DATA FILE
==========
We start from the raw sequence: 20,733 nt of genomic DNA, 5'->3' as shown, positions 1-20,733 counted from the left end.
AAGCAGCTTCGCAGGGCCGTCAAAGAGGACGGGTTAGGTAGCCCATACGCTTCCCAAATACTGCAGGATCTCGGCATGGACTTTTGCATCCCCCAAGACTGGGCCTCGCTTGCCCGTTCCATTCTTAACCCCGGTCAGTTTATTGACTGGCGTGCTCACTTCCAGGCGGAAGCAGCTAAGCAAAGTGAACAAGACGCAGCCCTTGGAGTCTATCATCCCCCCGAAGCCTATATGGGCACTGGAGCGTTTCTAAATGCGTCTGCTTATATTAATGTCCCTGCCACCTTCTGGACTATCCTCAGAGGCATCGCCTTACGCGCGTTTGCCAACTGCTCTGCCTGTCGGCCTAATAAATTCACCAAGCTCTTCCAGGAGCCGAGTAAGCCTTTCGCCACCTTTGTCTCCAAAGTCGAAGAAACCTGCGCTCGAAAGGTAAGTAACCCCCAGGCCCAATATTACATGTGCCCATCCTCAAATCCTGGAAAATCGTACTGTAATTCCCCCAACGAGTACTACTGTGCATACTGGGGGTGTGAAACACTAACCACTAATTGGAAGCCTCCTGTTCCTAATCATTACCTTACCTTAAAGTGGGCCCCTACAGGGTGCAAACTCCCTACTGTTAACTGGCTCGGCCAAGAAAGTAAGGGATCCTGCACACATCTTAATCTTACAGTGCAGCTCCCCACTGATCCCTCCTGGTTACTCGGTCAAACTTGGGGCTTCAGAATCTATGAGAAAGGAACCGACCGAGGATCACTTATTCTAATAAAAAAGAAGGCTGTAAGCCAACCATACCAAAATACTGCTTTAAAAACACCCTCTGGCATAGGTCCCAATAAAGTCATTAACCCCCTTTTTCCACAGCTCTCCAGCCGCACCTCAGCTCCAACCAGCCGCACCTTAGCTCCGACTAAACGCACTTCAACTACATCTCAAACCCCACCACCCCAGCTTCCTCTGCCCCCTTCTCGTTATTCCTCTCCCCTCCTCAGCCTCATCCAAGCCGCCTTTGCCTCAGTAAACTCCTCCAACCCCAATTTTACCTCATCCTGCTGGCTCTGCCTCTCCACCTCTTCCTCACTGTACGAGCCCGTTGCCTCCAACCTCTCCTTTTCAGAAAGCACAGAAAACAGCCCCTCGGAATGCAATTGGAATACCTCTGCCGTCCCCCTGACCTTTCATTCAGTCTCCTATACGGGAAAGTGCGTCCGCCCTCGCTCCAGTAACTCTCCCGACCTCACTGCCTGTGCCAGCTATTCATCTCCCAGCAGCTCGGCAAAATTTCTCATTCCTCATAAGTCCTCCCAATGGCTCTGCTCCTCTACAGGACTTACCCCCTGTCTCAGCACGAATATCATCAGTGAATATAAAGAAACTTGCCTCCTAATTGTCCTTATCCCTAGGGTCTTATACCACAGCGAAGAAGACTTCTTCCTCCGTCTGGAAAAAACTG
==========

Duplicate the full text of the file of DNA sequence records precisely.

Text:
We start from the raw sequence: 20,733 nt of genomic DNA, 5'->3' as shown, positions 1-20,733 counted from the left end.
AAGCAGCTTCGCAGGGCCGTCAAAGAGGACGGGTTAGGTAGCCCATACGCTTCCCAAATACTGCAGGATCTCGGCATGGACTTTTGCATCCCCCAAGACTGGGCCTCGCTTGCCCGTTCCATTCTTAACCCCGGTCAGTTTATTGACTGGCGTGCTCACTTCCAGGCGGAAGCAGCTAAGCAAAGTGAACAAGACGCAGCCCTTGGAGTCTATCATCCCCCCGAAGCCTATATGGGCACTGGAGCGTTTCTAAATGCGTCTGCTTATATTAATGTCCCTGCCACCTTCTGGACTATCCTCAGAGGCATCGCCTTACGCGCGTTTGCCAACTGCTCTGCCTGTCGGCCTAATAAATTCACCAAGCTCTTCCAGGAGCCGAGTAAGCCTTTCGCCACCTTTGTCTCCAAAGTCGAAGAAACCTGCGCTCGAAAGGTAAGTAACCCCCAGGCCCAATATTACATGTGCCCATCCTCAAATCCTGGAAAATCGTACTGTAATTCCCCCAACGAGTACTACTGTGCATACTGGGGGTGTGAAACACTAACCACTAATTGGAAGCCTCCTGTTCCTAATCATTACCTTACCTTAAAGTGGGCCCCTACAGGGTGCAAACTCCCTACTGTTAACTGGCTCGGCCAAGAAAGTAAGGGATCCTGCACACATCTTAATCTTACAGTGCAGCTCCCCACTGATCCCTCCTGGTTACTCGGTCAAACTTGGGGCTTCAGAATCTATGAGAAAGGAACCGACCGAGGATCACTTATTCTAATAAAAAAGAAGGCTGTAAGCCAACCATACCAAAATACTGCTTTAAAAACACCCTCTGGCATAGGTCCCAATAAAGTCATTAACCCCCTTTTTCCACAGCTCTCCAGCCGCACCTCAGCTCCAACCAGCCGCACCTTAGCTCCGACTAAACGCACTTCAACTACATCTCAAACCCCACCACCCCAGCTTCCTCTGCCCCCTTCTCGTTATTCCTCTCCCCTCCTCAGCCTCATCCAAGCCGCCTTTGCCTCAGTAAACTCCTCCAACCCCAATTTTACCTCATCCTGCTGGCTCTGCCTCTCCACCTCTTCCTCACTGTACGAGCCCGTTGCCTCCAACCTCTCCTTTTCAGAAAGCACAGAAAACAGCCCCTCGGAATGCAATTGGAATACCTCTGCCGTCCCCCTGACCTTTCATTCAGTCTCCTATACGGGAAAGTGCGTCCGCCCTCGCTCCAGTAACTCTCCCGACCTCACTGCCTGTGCCAGCTATTCATCTCCCAGCAGCTCGGCAAAATTTCTCATTCCTCATAAGTCCTCCCAATGGCTCTGCTCCTCTACAGGACTTACCCCCTGTCTCAGCACGAATATCATCAGTGAATATAAAGAAACTTGCCTCCTAATTGTCCTTATCCCTAGGGTCTTATACCACAGCGAAGAAGACTTCTTCCTCCGTCTGGAAAAAACTG